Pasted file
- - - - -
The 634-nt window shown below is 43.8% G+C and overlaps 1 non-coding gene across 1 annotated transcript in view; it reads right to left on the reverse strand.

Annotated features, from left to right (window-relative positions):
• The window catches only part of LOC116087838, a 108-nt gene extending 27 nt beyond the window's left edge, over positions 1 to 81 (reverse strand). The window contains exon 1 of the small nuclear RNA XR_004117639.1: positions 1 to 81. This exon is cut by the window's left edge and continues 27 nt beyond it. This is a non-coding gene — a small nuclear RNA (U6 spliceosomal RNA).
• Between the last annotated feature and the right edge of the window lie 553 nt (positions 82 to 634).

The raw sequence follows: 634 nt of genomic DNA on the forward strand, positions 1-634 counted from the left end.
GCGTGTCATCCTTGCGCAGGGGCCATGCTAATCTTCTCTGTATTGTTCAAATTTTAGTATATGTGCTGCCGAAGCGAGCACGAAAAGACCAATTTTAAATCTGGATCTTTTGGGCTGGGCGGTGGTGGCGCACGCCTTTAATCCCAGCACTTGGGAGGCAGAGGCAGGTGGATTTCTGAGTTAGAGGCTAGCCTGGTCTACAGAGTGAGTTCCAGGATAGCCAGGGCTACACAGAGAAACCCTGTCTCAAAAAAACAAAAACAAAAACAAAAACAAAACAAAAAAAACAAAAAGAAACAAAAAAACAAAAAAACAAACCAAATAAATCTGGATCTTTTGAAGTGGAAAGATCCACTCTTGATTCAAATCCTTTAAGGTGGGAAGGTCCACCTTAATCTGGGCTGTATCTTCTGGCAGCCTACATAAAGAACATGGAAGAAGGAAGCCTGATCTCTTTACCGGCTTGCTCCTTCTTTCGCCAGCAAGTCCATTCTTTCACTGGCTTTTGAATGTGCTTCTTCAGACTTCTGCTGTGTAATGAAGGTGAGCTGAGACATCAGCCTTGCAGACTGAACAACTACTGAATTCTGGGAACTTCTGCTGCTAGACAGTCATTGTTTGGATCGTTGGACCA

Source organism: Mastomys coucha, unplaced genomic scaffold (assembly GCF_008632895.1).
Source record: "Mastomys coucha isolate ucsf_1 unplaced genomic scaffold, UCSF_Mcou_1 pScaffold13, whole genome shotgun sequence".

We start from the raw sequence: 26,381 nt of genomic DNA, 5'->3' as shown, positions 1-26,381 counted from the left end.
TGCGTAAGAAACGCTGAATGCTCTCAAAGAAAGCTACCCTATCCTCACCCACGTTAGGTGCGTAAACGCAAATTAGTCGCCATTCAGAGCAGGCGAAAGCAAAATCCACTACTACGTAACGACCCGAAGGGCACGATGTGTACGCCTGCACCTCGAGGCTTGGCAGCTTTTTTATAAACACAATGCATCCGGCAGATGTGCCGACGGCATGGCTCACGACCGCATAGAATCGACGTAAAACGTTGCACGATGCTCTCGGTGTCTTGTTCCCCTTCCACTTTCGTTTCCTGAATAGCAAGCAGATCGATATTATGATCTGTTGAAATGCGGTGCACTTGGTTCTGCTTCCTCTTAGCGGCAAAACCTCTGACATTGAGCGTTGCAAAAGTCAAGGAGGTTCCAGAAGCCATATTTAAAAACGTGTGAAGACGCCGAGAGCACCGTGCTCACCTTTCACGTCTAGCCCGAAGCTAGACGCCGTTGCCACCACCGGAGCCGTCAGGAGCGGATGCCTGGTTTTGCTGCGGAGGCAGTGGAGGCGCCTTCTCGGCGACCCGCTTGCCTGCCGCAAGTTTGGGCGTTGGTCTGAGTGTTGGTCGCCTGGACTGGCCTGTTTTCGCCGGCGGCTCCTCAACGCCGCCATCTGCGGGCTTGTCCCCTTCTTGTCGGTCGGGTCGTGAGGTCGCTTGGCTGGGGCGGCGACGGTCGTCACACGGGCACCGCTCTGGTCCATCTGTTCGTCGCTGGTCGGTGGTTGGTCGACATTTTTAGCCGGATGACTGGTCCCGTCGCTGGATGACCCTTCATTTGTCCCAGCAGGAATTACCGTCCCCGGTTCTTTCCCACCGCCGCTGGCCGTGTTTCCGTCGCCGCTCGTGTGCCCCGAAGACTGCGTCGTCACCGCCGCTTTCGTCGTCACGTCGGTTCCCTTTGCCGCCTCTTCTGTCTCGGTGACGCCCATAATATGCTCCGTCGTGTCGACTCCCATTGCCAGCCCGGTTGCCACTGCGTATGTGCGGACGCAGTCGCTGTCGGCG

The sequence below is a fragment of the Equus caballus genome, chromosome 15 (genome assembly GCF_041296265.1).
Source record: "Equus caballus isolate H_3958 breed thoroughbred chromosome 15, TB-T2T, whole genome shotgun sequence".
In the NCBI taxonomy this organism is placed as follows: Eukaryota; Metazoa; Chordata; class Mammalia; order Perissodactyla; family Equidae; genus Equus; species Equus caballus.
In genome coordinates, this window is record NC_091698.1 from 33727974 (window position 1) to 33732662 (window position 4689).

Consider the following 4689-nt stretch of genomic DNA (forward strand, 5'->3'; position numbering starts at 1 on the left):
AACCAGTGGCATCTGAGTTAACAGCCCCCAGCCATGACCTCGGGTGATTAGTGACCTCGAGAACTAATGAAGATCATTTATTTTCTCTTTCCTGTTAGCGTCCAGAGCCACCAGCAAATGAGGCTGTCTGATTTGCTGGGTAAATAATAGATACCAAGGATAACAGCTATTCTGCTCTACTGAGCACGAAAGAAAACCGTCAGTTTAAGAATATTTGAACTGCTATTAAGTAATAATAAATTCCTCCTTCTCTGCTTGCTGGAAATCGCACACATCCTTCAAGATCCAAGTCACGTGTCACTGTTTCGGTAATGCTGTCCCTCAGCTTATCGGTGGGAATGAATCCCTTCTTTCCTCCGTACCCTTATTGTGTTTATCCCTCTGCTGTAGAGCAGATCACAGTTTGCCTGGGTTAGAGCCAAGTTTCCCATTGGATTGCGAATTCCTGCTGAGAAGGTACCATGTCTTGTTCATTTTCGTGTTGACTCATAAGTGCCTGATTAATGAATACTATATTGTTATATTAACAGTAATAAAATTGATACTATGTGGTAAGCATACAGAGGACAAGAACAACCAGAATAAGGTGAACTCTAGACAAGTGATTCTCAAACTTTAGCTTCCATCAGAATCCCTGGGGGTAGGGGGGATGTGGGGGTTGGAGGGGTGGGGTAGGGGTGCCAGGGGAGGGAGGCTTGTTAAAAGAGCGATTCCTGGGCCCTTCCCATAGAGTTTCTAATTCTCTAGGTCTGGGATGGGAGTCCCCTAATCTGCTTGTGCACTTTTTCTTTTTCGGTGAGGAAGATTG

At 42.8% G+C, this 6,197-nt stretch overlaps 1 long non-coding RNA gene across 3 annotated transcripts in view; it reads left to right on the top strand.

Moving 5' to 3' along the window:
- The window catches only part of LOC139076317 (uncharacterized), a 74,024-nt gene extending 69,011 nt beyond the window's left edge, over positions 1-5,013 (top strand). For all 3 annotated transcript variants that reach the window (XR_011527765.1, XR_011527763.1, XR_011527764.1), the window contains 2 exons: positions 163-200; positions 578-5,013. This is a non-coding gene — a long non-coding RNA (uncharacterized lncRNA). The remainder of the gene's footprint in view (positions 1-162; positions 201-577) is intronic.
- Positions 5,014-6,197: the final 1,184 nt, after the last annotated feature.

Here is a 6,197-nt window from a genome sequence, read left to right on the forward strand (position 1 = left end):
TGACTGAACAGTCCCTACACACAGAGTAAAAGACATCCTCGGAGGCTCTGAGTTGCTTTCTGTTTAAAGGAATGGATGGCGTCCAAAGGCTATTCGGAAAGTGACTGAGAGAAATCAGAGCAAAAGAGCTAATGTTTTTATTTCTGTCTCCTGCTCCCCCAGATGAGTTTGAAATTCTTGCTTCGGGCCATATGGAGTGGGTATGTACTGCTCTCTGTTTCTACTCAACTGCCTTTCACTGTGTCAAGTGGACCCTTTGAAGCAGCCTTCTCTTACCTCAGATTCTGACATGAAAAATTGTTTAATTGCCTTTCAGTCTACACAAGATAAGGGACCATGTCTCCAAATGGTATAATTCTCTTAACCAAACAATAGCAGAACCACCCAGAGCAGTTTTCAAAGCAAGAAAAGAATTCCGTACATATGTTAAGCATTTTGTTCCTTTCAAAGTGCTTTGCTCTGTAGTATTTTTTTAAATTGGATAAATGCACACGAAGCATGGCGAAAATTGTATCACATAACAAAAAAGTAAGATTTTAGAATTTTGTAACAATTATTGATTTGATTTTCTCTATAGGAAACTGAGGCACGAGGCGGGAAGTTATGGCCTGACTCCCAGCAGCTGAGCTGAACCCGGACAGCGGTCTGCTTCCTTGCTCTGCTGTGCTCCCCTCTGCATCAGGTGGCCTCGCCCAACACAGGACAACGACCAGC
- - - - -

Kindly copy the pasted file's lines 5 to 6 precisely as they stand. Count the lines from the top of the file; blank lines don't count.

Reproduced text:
The raw sequence follows: 634 nt of genomic DNA on the forward strand, positions 1-634 counted from the left end.
GCGTGTCATCCTTGCGCAGGGGCCATGCTAATCTTCTCTGTATTGTTCAAATTTTAGTATATGTGCTGCCGAAGCGAGCACGAAAAGACCAATTTTAAATCTGGATCTTTTGGGCTGGGCGGTGGTGGCGCACGCCTTTAATCCCAGCACTTGGGAGGCAGAGGCAGGTGGATTTCTGAGTTAGAGGCTAGCCTGGTCTACAGAGTGAGTTCCAGGATAGCCAGGGCTACACAGAGAAACCCTGTCTCAAAAAAACAAAAACAAAAACAAAAACAAAACAAAAAAAACAAAAAGAAACAAAAAAACAAAAAAACAAACCAAATAAATCTGGATCTTTTGAAGTGGAAAGATCCACTCTTGATTCAAATCCTTTAAGGTGGGAAGGTCCACCTTAATCTGGGCTGTATCTTCTGGCAGCCTACATAAAGAACATGGAAGAAGGAAGCCTGATCTCTTTACCGGCTTGCTCCTTCTTTCGCCAGCAAGTCCATTCTTTCACTGGCTTTTGAATGTGCTTCTTCAGACTTCTGCTGTGTAATGAAGGTGAGCTGAGACATCAGCCTTGCAGACTGAACAACTACTGAATTCTGGGAACTTCTGCTGCTAGACAGTCATTGTTTGGATCGTTGGACCA